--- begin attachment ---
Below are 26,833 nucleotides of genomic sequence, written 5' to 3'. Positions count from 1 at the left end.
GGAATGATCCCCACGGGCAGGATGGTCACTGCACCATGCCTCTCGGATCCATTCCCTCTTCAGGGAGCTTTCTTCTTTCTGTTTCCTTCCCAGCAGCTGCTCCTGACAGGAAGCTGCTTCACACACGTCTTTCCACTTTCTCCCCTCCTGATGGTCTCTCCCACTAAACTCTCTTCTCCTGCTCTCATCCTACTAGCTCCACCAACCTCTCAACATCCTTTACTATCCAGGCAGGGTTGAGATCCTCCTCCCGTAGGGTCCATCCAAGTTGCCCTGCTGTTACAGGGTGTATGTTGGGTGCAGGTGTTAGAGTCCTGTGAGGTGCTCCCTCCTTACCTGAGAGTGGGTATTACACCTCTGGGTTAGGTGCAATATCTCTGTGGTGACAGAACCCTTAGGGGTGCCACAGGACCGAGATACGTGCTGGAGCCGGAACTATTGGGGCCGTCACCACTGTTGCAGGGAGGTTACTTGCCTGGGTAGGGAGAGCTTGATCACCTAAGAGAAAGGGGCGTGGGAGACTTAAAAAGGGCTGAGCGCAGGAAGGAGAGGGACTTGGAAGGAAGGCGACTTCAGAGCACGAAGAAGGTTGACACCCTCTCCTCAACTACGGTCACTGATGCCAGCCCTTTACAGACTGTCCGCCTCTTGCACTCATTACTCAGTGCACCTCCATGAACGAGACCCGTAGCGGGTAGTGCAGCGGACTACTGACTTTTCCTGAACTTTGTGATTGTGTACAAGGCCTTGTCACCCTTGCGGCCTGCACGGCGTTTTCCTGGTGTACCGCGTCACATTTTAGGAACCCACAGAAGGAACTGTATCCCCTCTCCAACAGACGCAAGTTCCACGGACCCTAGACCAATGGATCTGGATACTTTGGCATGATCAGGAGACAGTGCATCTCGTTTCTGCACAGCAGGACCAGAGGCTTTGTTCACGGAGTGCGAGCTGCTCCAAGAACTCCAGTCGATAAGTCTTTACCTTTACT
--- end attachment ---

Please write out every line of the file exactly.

Below are 26,833 nucleotides of genomic sequence, written 5' to 3'. Positions count from 1 at the left end.
GGAATGATCCCCACGGGCAGGATGGTCACTGCACCATGCCTCTCGGATCCATTCCCTCTTCAGGGAGCTTTCTTCTTTCTGTTTCCTTCCCAGCAGCTGCTCCTGACAGGAAGCTGCTTCACACACGTCTTTCCACTTTCTCCCCTCCTGATGGTCTCTCCCACTAAACTCTCTTCTCCTGCTCTCATCCTACTAGCTCCACCAACCTCTCAACATCCTTTACTATCCAGGCAGGGTTGAGATCCTCCTCCCGTAGGGTCCATCCAAGTTGCCCTGCTGTTACAGGGTGTATGTTGGGTGCAGGTGTTAGAGTCCTGTGAGGTGCTCCCTCCTTACCTGAGAGTGGGTATTACACCTCTGGGTTAGGTGCAATATCTCTGTGGTGACAGAACCCTTAGGGGTGCCACAGGACCGAGATACGTGCTGGAGCCGGAACTATTGGGGCCGTCACCACTGTTGCAGGGAGGTTACTTGCCTGGGTAGGGAGAGCTTGATCACCTAAGAGAAAGGGGCGTGGGAGACTTAAAAAGGGCTGAGCGCAGGAAGGAGAGGGACTTGGAAGGAAGGCGACTTCAGAGCACGAAGAAGGTTGACACCCTCTCCTCAACTACGGTCACTGATGCCAGCCCTTTACAGACTGTCCGCCTCTTGCACTCATTACTCAGTGCACCTCCATGAACGAGACCCGTAGCGGGTAGTGCAGCGGACTACTGACTTTTCCTGAACTTTGTGATTGTGTACAAGGCCTTGTCACCCTTGCGGCCTGCACGGCGTTTTCCTGGTGTACCGCGTCACATTTTAGGAACCCACAGAAGGAACTGTATCCCCTCTCCAACAGACGCAAGTTCCACGGACCCTAGACCAATGGATCTGGATACTTTGGCATGATCAGGAGACAGTGCATCTCGTTTCTGCACAGCAGGACCAGAGGCTTTGTTCACGGAGTGCGAGCTGCTCCAAGAACTCCAGTCGATAAGTCTTTACCTTTACT